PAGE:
How nurses are becoming integral to pharma marketing: 7 notes

A new marketing tactic is emerging in the pharmaceutical industry — hiring nurses to boost prescription rates, medication adherence and profits, according to a new blog published in Health Affairs.

The blog is written by Quinn Grundy, RN, a registered nurse and assistant professor with the faculty of nursing at the University of Toronto in Canada and Elissa Ladd, NP, a family nurse practitioner and associate professor at the MGH Institute of Health Professions in Boston.

Here are seven key insights from the blog:

1. The new tactic is highlighted in a recent lawsuit against AbbVie, which involves its blockbuster rheumatoid arthritis treatment Humira. The complaint alleges AbbVie used an elaborate network of nurses to ensure prescriptions for Humira were regularly filled. The registered nurses were hired by AbbVie to visit patients at home and help administer drugs, but instead the nurses were used to boost refills and downplay potential risks of the drug, the complaint alleges.

2. The use of nurses in marketing builds on a central idea in health: People trust nurses. It ranked as the most trusted profession in 2017, according to the annual Gallup poll on honesty and ethical standards, and nurses have topped the list since 2001. 

3. Over the last several decades, nurse practitioners have been increasingly involved in the drug industry, and surveys have found their prescribing patterns are increasingly influenced by pharma marketing, according to the blog.  Nonprescribing registered nurses attend more sponsored dinners and serve as paid "key opinion leaders" more than ever before.

4. While  drug companies hiring nurses is not uncommon, there has been almost no research on the role of nurses who directly work for these companies.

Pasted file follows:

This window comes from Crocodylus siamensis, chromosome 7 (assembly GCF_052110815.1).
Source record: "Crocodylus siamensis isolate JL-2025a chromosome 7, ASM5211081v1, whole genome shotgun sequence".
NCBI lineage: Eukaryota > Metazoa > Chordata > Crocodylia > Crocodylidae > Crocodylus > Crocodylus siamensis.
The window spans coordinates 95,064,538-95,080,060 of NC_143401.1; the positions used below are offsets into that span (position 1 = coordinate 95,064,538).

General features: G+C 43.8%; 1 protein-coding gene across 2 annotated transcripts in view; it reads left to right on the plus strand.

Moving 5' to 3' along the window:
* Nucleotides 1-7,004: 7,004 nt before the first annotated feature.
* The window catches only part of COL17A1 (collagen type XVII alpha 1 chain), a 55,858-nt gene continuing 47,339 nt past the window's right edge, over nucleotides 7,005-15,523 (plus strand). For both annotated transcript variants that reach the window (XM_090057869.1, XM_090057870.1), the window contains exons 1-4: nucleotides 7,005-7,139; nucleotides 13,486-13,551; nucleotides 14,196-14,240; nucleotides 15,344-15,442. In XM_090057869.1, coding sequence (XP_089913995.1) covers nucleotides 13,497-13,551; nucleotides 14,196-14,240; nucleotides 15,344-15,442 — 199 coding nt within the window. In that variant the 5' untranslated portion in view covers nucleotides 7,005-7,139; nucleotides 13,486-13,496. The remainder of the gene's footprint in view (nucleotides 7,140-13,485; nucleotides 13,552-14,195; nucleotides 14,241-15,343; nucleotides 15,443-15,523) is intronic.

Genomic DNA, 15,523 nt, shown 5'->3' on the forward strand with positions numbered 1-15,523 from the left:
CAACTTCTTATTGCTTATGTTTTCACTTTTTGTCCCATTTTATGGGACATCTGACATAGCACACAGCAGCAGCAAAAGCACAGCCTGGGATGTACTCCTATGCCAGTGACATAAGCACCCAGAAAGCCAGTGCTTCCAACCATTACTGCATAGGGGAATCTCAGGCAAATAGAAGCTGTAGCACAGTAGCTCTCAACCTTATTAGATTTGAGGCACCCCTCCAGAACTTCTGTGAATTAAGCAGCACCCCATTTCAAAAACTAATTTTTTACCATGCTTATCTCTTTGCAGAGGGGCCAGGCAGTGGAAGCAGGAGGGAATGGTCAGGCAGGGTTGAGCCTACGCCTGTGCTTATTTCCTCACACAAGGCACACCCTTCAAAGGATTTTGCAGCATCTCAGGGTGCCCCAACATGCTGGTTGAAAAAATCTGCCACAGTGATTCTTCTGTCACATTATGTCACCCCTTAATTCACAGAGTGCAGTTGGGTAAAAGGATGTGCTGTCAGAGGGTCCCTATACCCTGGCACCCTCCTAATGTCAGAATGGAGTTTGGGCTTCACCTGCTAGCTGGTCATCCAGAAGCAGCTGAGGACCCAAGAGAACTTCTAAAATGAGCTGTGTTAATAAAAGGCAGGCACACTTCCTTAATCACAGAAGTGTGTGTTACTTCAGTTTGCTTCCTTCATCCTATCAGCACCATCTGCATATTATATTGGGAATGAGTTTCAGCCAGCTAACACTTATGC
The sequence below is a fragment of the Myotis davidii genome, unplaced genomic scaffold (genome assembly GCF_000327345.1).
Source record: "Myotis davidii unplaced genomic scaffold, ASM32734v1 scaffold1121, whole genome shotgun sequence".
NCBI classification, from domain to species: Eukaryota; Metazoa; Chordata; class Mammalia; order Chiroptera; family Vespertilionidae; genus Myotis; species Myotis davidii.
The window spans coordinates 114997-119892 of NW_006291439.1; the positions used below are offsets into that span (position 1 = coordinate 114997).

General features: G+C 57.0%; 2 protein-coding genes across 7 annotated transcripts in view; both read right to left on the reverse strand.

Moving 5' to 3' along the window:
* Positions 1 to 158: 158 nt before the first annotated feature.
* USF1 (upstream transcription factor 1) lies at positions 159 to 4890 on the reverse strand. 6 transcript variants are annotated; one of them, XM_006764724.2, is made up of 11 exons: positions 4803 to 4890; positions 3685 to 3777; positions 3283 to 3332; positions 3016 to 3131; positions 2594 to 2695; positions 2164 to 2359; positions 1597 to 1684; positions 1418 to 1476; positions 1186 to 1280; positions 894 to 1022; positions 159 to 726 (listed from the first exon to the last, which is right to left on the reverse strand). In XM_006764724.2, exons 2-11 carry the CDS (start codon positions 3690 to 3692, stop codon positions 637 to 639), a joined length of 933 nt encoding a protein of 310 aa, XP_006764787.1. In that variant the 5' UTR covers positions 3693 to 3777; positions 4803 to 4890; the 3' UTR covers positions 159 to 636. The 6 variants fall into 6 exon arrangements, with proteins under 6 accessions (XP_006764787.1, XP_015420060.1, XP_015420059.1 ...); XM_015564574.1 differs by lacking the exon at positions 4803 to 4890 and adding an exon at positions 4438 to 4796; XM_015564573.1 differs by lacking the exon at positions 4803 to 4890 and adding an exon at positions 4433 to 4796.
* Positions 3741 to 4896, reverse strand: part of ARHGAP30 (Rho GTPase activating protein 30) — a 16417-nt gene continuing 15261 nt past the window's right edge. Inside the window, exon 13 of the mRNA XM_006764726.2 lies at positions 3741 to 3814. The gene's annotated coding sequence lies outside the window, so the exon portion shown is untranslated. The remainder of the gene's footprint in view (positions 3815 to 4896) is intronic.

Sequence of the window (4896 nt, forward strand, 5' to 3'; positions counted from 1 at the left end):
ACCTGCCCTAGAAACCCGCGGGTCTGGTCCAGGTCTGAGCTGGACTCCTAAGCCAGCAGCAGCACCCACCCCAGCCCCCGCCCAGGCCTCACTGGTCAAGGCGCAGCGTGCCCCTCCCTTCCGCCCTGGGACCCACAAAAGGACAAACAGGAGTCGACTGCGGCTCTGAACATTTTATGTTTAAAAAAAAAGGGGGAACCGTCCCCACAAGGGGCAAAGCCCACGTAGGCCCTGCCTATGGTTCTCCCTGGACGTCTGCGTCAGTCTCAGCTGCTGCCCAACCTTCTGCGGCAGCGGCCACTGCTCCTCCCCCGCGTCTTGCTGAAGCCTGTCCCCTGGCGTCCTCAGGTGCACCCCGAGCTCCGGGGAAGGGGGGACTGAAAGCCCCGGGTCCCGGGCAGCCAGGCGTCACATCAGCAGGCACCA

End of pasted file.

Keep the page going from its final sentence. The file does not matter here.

5. The bloggers  say that nurses working for the drug industry is not necessarily unethical, but when profit incentives are linked to those nurses' decisions, it could be.  "When nursing care is used as a marketing mechanism, the pharmaceutical industry is capitalizing on the trust the public places in nurses and potentially putting patients at risk for serious harm. This harm can occur when patients' adherence is driven by profit incentives," the bloggers write.

6. The AbbVie lawsuit highlights the problem when profit incentives are mixed with treatment decisions and nursing care. Part of a nurse's job is educating a patient on medication and the proper adherence. However, if the nurse counsels the patient to remain on a drug to boost sales of his or her employer, "it is not only a conflict of interest, but also may pose an untoward and unnecessary risk to the patient," the authors write.

7. AbbVie is not alone in using nurses to market drugs. Eli Lilly, Bayer, Amen, Gilead and Astra Zeneca have been cited for using nurse educators in a similar fashion. However, the authors note that AbbVie's is particularly problematic as the nurses provide direct patient care.

Read the full blog post here.

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